By Todd Daniels
09/01/2015 Washington, D.C. (International Christian Concern) – “How can we stay in a country that doesn’t respect humanity?”
This was just one of the questions posed to me by Mr. Louay* as we sat on a mattress in the corner of the large room that his family had apportioned as their new home.
He, his wife, and their two sons – one who should start his final year of high school two weeks from now and the other university aged – used to live just an hour south in Qaraqosh, Iraq. The area known for centuries as Iraq’s Christian capital had been home to approximately 40,000 Christians.
In the summer of 2014, ISIS (also known as the Islamic State, or ISIL) jihadists took first the city of Mosul, Iraq’s second largest city, and then continued their assault across the Nineveh Plains, taking Qaraqosh and many of the surrounding Christian villages and moving towards Sinjar Mountain, home of the majority of Iraq’s Yazidi community.
These religious minorities were massacred, abducted, and driven out with brutality that seems almost unthinkable in the modern world. Yet, the targeting of religious minorities continued because they believed the wrong thing.
As a Christian, a Yazidi, or a Shi’ite Muslim, ISIS jihadists would, at their most generous, give the offer to convert to their fanatical interpretation of Islam, pay an unspecified but exorbitant tax and live as a subjugated minority, or face execution.
For more than 150,000 Christians from Mosul and the villages of the Nineveh Plains, they fled in the morning hours before ISIS came to their homes. Homes that are now marked “property of the Islamic State” and either used to house foreign fighters and their families, looted, or simply destroyed.
This is the story repeated by family after family of those who have found temporary refuge in Iraq’s Kurdistan region.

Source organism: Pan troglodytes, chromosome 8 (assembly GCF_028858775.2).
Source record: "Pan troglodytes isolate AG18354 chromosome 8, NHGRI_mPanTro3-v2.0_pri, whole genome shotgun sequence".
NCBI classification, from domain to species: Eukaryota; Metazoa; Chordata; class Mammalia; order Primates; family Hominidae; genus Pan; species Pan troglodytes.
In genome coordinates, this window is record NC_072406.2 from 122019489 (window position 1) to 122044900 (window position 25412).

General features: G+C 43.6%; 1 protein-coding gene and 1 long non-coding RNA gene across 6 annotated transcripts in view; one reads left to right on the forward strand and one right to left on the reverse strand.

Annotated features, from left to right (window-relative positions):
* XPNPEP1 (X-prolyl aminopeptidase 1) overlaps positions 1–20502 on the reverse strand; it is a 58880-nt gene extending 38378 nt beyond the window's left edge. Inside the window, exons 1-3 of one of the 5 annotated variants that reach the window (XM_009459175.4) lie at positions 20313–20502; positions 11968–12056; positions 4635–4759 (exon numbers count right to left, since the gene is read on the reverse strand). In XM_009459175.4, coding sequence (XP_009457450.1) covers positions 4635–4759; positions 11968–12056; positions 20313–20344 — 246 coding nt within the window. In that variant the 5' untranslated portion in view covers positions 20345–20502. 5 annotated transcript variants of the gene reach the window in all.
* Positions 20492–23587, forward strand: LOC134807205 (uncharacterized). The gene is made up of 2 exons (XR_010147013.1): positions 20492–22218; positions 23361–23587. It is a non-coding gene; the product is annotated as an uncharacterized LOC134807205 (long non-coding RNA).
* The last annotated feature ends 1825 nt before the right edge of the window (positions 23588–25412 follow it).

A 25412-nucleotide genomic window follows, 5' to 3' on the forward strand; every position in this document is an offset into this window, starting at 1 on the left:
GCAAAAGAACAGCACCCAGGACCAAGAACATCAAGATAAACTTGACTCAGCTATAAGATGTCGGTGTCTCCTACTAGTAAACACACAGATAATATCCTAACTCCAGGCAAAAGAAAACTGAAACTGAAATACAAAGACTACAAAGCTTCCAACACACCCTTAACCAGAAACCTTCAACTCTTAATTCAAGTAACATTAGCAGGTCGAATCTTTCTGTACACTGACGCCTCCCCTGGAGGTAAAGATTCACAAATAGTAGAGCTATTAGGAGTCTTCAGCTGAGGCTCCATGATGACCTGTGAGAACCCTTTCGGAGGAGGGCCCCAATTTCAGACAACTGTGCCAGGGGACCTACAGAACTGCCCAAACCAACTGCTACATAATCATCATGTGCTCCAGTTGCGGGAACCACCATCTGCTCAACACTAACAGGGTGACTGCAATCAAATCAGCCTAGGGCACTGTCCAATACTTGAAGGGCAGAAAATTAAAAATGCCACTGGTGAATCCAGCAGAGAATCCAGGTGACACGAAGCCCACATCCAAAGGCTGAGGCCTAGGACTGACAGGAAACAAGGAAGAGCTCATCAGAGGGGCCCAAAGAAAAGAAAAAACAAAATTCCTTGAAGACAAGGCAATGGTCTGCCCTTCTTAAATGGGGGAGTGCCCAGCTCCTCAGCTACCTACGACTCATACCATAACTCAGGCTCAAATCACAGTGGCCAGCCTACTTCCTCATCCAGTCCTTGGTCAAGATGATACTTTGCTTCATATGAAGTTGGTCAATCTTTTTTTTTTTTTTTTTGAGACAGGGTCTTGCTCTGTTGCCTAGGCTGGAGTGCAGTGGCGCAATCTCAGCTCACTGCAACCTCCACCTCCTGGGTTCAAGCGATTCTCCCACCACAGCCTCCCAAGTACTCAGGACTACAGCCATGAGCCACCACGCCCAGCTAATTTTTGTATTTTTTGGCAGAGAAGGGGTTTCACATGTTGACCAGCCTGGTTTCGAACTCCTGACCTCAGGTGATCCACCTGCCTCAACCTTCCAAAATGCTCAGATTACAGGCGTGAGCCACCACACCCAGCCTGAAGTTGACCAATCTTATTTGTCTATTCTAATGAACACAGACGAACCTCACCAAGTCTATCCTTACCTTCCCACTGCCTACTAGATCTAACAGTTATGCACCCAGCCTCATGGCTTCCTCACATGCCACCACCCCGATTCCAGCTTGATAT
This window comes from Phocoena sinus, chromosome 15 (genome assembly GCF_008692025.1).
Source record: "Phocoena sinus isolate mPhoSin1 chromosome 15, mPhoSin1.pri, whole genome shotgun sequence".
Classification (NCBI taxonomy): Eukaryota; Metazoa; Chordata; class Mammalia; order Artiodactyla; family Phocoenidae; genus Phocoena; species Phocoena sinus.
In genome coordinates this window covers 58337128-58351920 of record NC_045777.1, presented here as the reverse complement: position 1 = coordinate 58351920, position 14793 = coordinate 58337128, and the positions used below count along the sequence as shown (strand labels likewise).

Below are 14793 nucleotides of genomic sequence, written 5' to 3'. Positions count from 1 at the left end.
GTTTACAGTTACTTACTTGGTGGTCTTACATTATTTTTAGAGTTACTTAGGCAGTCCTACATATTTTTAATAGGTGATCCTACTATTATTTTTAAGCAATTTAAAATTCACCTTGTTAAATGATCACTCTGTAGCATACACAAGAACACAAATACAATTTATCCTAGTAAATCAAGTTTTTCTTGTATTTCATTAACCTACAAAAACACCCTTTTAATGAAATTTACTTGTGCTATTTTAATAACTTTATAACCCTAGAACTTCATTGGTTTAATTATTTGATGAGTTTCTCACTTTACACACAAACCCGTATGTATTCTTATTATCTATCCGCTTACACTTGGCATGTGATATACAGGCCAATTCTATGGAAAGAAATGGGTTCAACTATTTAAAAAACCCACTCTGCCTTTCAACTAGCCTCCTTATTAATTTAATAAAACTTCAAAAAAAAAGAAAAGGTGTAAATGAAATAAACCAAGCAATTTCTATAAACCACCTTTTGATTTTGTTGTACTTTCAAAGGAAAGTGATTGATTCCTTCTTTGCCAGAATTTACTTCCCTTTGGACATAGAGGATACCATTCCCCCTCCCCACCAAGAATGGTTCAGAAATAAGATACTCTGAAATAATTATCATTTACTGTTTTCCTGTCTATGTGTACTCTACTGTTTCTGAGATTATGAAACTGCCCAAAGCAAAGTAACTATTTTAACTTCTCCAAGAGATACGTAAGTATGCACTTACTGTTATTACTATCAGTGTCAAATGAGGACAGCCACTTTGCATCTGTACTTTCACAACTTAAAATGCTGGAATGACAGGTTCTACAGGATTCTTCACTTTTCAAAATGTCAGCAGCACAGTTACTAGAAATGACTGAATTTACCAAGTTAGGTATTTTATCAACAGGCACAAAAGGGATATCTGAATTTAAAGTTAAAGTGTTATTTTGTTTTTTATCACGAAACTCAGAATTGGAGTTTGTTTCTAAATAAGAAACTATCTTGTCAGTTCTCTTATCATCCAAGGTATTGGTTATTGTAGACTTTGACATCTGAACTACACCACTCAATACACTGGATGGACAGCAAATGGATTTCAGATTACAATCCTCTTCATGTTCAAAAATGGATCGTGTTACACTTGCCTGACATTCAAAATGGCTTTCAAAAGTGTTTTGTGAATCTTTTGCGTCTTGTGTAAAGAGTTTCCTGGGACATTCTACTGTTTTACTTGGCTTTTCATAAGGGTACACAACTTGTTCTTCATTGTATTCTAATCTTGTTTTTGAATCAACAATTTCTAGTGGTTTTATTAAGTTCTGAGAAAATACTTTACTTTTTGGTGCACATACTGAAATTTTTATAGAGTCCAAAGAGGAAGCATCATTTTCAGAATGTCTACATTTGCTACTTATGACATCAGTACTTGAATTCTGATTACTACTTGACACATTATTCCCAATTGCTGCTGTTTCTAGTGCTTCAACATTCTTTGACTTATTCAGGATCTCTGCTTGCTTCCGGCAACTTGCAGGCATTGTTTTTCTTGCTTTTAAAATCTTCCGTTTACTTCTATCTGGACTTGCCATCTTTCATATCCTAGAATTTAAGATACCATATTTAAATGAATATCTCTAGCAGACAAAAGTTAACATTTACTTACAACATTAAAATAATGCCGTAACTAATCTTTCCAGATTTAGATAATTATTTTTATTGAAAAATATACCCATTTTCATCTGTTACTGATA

Now the number of those repeating this story is dwindling quickly.
The religious center where Louay and his family live now is home for 44 families, far too many people for any sort of privacy. Yet, in the months immediately after the crisis this center was housing more than 100 families. Just three months ago there were 62 families, and last week it was down to 44 families.
Where have all of these families gone? A few have found housing in Iraq, but the vast majority have left the country and expect never to return to live. Some have moved to Beirut or Amman or California and are attempting to restart life with family who have gone there before.
Still others are likely part of the record breaking surge of refugees and migrants attempting to enter Europe, whether by land through Eastern Europe or making the dangerous crossing of the Mediterranean from the North African coast.
This is the latest wave of Iraq’s Christian community fleeing the country as violence has not only rocked the country, but specifically targeted them as religious minorities.
The political solutions seem far removed from addressing the realities facing families like Louay’s.
“We don’t have much faith in protest movements as a means to change,” he said. “The constitution is based on Sharia and cannot contradict Islamic principles. Yet, it claims there is freedom of religion. These are two contrary ideas. We have to have a country that respects the ’other.’ That allows for religions to live together,” Louay continued.
While he can see things that need to change, for his life and the future of his sons he believes that they too will soon be leaving the country.
“I don’t have much faith in the future as a Christian in Iraq,” Louay said.
Then he asked a surprising question, one that a few others have voiced as well.
“What do Christians in America think about the future of Iraq? Do they think things will change? Will Christians be able to live here in Iraq?”
For Christians in Iraq, they truly believe that their brothers and sisters in America and around the world do make a difference in the future of Christianity in Iraq.
They have witnessed it firsthand over and over again the past year as aid poured in to provide food, water, and shelter to sustain them through this crisis.
Now as they look for the future – as they need jobs and education for their children – they are wondering if Christians around the world will continue to stand with them or if they too are losing faith in Iraq.
The answer remains to be seen whether leaders can find the ways to provide for security and a future for Christians to remain or if Iraq is going to be losing entire faith communities, one family at a time.